This is not to say that reasoning is irrelevant to morality. One can convince a person that homophobia is wrong by using the light of reason to draw analogies with other forms of discrimination, but this strategy can only work if the person has a negative sentiment towards bigotry. Likewise, through extensive reasoning, one might persuade someone that eating meat is wrong; but the only arguments that will work are ones that appeal to prior sentiments. It would be hopeless to argue vegetarianism with someone who does not shudder at the thought of killing an innocent, sentient being. As David Hume said, reason is always slave to the passions.
If this picture is right, we have a set of emotionally conditioned basic values, and a capacity for reasoning, which allows us to extend these values to new cases. There are two important implications. One is that some moral debates have no resolution because the two sides have different basic values. This is often the case with liberals and conservatives. Research suggests that conservatives value some things that are less important to liberals, including hierarchical authority structures, self-reliance, in-group solidarity, and sexual purity. Debates about welfare, foreign policy, and sexual values get stymied because of these fundamental differences.
The second implication is that we cannot change basic values by reason alone. Various events in adulthood might be capable of reshaping our inculcated sentiments, including trauma, brainwashing, and immersion in a new community (we have an unconscious tendency towards social conformity). Reason can however be used to convince people that their basic values are in need of revision, because reason can reveal when values are inconsistent and self-destructive. An essay on moral relativism might even convince someone to give up some basic values, on the ground that they are socially inculcated. But reason alone cannot instill new values or settle which values we should have. Reason tells us what is the case, not what ought to be.
In summary, moral judgments are based on emotions, and reasoning normally contributes only by helping us extrapolate from our basic values to novel cases. Reasoning can also lead us to discover that our basic values are culturally inculcated, and that might impel us to search for alternative values, but reason alone cannot tell us which values to adopt, nor can it instill new values.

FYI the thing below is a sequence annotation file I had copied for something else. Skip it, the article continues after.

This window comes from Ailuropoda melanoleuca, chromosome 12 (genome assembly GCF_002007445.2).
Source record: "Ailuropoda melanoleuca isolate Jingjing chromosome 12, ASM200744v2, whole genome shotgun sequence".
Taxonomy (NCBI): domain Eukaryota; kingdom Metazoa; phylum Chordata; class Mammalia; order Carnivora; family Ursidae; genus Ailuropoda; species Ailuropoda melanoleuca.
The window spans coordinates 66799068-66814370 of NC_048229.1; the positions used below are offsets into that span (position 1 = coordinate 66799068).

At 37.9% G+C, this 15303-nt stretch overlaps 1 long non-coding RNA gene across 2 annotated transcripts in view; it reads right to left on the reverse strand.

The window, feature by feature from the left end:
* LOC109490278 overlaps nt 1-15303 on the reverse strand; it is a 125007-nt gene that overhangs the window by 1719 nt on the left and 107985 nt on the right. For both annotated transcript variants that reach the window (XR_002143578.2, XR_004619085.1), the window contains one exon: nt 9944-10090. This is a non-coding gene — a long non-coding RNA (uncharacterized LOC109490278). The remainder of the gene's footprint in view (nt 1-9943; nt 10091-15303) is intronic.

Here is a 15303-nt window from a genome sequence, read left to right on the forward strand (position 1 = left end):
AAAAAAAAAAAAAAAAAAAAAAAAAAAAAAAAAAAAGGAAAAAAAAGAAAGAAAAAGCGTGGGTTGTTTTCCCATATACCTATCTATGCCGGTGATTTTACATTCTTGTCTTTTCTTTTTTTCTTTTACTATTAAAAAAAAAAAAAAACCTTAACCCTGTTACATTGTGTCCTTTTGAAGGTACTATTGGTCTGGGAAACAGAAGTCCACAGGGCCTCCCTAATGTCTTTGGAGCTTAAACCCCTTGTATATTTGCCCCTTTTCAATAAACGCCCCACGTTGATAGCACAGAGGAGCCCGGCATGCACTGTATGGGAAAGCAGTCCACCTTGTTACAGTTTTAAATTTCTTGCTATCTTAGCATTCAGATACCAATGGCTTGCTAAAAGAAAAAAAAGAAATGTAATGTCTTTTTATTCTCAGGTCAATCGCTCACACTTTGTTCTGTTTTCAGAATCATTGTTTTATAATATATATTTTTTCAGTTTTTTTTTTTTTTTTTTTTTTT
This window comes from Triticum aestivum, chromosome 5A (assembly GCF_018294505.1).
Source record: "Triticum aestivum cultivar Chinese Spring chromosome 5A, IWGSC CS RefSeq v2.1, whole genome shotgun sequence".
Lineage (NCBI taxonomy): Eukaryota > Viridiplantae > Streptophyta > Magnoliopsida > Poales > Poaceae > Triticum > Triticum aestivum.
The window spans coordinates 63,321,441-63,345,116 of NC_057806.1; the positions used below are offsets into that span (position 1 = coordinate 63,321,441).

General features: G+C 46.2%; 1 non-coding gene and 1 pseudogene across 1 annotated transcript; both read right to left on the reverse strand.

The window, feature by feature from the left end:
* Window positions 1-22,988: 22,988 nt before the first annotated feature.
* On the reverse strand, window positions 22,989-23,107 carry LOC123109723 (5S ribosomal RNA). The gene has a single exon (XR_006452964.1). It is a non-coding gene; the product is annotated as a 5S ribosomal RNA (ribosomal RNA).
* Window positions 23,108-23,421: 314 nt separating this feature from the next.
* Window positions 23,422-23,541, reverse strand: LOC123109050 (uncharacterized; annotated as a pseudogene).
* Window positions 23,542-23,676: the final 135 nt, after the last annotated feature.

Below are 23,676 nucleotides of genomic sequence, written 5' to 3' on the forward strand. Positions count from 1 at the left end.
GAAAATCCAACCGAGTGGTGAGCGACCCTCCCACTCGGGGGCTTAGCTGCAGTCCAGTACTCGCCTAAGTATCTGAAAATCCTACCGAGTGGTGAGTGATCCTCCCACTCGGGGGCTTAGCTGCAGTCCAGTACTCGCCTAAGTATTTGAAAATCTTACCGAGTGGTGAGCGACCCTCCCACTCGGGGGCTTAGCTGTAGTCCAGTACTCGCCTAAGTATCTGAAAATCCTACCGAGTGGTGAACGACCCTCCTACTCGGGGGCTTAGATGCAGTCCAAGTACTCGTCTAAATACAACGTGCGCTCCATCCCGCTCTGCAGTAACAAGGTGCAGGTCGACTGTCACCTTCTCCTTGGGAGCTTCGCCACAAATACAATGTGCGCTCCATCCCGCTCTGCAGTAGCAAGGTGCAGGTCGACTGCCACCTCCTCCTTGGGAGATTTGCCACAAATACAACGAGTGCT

God, Evolution, and Reason: Is There an Objective Moral Code?
The hypothesis that moral judgments are emotionally based can explain why they vary across cultures and resist transformation through reasoning, but this is not enough to prove that moral relativism is true. An argument for relativism must also show that there is no basis for morality beyond the emotions with which we have been conditioned. The relativists must provide reasons for thinking objectivist theories of morality fail.
Objectivism holds that there is one true morality binding upon all of us. To defend such a view, the objectivist must offer a theory of where morality comes from, such that it can be universal in this way. There are three main options: Morality could come from a benevolent god; it could come from human nature (for example, we could have evolved an innate set of moral values); or it could come from rational principles that all rational people must recognize, like the rules of logic and arithmetic. Much ink has been spilled defending each of these possibilities, and it would be impossible here to offer a critical review of all ethical theories. Instead, let’s consider some simple reasons for pessimism.
The problem with divine commands as a cure for relativism is that there is no consensus among believers about what God or the gods want us to do. Even when there are holy scriptures containing lists of divine commands, there are disagreements about interpretation: Does “Thou shalt not kill?” cover enemies? Does it cover animals? Does it make one culpable for manslaughter and self-defense? Does it prohibit suicide? The philosophical challenge of proving that a god exists is already hard; figuring out who that god is and what values are divinely sanctioned is vastly harder.
The problem with human nature as a basis for universal morality is that it lacks normative import, that is, this doesn’t itself provide us with any definitive view of good and bad. Suppose we have some innate moral values. Why should we abide by them? Non-human primates often kill, steal, and rape without getting punished by members of their troops. Perhaps our innate values promote those kinds of behaviors as well. Does it follow that we shouldn’t punish them? Certainly not. If we have innate values – which is open to debate – they evolved to help us cope with life as hunter-gatherers in small competitive bands. To live in large stable societies, we are better off following the ‘civilized’ values we’ve invented.